Employee Involvement and Participation at Qatar Airways
Employee participation and involvement (EPI) can result in considerable improvements in the performance of the organization. Studies have shown that failing to engage employees in the decision-making processes weakens their commitment to the organization. Moreover, in the current workplace environment, employees are empowered to challenge the management’s authority, as well as influence the company (Gennard & Judge, 2005). Thus, it is imperative for the organization to ensure that its employees are involved and participate in its decision-making processes. In assessing the nature and extent of EPI practices at Qatar Airways, emphasis must be first placed on whether there is the compatibility between these practices and the organizational characteristics including its history, technology, structure and activities. This is because the structures and processes deemed suitable for older organizations might not fit needs of younger organizations that were established in different commercial, industrial and social contexts (Gennard & Judge, 2005). Essentially, there are no universal EPI practices, therefore, the primary guiding principle is that the practices must be compatible with current circumstances of the organization. For example, there is no need to have EPI practices to enhance service/product delivery if the company is operating in a product market, wherein the price, rather than reliability and quality of the product, determines the competitive advantage. Thus, the first point of analysis will be to analyze the current circumstance of Qatar Airways and then ascertain whether its EPI practices are compatible with its needs.
The second aspect that will be considered when analyzing the EPI practices at Qatar Airways relates to whether the organization uses a joint employee-employer agreement with respect to participation. EPI arrangements are ideal when they are crafted through joint agreements, involving the employees and the management (Gennard & Judge, 2005). EPI arrangements that are jointly agreed create some sense of ownership among the employees, which, in turn, increase the commitment towards ensuring the success of EPI schemes. However, when EPI arrangements are imposed by the management, employees have no sense of ownership, thus no stake in making sure that the arrangement succeeds (Gennard & Judge, 2005).
The third aspect that will be analyzed relates to training and development, which will entail investigating the opportunities that are available to all employees to take part in the EPI schemes and whether suitable training was offered to them (Gennard & Judge, 2005). EPI does not relieve the management their duty to make decisions, however, when employees have the relevant background information, there is a good likelihood that the quality of made decisions will improve significantly. It is also imperative to note that the management should retain the duty to make business decisions whole, at the same time, not prejudicing against the rights of employees and the responsibilities of trade unions, in case they are recognized (Gennard & Judge, 2005). An example of a tool that can be used to assess joint nature of the EPI at the organization and training and development is a survey instrument that collects the views of employees regarding the degree to which they are consulted and their perceived influence on the organization.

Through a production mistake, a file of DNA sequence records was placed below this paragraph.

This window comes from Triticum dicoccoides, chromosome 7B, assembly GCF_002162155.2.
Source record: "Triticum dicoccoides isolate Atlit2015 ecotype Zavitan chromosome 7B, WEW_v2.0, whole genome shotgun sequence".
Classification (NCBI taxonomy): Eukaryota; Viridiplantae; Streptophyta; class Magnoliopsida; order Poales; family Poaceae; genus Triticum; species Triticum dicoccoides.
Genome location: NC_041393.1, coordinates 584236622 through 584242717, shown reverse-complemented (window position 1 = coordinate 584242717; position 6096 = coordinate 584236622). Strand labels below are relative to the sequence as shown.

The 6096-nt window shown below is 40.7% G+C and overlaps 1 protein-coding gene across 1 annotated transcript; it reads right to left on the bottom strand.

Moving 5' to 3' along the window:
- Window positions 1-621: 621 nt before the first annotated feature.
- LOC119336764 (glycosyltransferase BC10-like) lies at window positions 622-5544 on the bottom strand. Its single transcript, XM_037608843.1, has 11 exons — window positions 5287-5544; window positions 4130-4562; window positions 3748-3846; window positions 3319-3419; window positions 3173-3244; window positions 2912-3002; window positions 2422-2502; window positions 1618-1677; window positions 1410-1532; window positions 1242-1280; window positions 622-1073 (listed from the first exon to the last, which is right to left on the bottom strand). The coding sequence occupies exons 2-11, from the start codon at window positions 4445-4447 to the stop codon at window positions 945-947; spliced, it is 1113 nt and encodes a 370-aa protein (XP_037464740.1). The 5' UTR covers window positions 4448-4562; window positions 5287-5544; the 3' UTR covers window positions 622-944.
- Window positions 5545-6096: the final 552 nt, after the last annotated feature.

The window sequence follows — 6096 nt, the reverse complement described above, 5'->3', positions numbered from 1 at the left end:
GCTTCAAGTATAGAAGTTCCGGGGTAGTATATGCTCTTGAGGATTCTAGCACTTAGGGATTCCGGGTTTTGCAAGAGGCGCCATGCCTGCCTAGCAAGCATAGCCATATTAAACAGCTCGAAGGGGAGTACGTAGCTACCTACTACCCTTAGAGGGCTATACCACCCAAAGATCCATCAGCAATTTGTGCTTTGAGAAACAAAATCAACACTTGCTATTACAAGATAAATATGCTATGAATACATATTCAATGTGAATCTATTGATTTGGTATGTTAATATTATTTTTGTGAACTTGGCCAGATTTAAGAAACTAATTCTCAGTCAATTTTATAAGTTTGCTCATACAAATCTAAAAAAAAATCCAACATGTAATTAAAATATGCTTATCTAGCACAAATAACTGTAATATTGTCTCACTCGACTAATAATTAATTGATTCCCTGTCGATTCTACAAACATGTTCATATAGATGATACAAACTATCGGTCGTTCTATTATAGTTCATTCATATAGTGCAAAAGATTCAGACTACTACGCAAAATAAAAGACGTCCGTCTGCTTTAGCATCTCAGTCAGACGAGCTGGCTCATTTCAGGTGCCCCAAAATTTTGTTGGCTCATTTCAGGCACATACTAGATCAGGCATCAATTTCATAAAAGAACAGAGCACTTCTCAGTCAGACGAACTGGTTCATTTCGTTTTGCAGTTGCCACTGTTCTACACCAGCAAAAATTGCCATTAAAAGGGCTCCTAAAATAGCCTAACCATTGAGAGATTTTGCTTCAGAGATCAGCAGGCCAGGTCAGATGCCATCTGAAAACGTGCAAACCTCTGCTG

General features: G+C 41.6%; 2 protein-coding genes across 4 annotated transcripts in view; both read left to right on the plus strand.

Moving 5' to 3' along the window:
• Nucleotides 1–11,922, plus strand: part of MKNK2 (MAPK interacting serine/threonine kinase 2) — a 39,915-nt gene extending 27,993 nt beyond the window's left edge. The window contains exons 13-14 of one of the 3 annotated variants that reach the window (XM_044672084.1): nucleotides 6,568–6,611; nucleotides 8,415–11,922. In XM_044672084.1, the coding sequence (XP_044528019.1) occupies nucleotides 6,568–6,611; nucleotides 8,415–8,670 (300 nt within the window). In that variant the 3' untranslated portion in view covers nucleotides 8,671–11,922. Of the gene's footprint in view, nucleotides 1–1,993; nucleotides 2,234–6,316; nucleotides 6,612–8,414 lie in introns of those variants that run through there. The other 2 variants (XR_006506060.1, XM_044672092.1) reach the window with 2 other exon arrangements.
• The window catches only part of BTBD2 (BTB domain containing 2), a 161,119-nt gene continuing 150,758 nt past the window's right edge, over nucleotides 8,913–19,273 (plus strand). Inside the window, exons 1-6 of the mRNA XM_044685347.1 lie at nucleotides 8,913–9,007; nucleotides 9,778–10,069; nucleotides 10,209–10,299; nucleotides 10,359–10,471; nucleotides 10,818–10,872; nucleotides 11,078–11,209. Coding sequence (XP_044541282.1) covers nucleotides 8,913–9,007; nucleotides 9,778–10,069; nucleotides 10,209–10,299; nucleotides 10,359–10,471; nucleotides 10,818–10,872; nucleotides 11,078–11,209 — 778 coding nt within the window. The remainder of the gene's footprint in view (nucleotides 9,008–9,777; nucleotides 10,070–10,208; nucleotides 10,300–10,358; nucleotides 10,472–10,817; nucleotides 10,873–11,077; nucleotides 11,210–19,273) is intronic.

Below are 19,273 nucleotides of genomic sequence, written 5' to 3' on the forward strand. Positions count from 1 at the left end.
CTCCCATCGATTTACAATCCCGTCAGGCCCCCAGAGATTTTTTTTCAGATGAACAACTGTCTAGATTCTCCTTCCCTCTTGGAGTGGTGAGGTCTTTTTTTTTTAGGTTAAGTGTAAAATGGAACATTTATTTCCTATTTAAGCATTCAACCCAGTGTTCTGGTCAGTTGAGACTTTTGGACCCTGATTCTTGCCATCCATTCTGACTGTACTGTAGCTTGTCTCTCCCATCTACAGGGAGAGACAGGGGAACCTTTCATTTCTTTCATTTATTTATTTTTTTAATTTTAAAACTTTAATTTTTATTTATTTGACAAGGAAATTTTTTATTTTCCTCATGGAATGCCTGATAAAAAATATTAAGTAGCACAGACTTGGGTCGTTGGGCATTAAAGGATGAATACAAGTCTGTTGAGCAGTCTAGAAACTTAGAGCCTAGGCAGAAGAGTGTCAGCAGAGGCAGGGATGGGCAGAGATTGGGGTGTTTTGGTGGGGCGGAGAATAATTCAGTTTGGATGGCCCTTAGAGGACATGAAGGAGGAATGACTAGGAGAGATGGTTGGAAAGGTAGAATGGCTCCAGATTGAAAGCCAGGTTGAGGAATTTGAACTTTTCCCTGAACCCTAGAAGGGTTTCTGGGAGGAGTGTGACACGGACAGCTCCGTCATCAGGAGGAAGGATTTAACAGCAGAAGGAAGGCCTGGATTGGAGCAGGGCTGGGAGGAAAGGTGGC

Another aspect that will be analyzed concerning the EPI practices at Qatar Airways relates to the amount of resources allocated towards the same. For EPI arrangements to be effective, adequate resources are needed to cater for the costs, such as paid leaves, training, meetings, and time lost among others. The allocation of insufficient resources is likely to result in the failure of the EPI initiative (Gennard & Judge, 2005). The level of support provided by the management is also an important aspect that will be analyzed.
Lastly, the mechanisms established by the organization to monitor and review the EPI arrangements will also be analyzed. EPI requires constant reviewing and monitoring in order to ascertain whether the EPI are yielding the desired outcomes regarding improvements in service quality and efficiency (Gennard & Judge, 2005). The effectiveness of EPI is measured with respect to its contributions to the achievement of the key organizational objectives.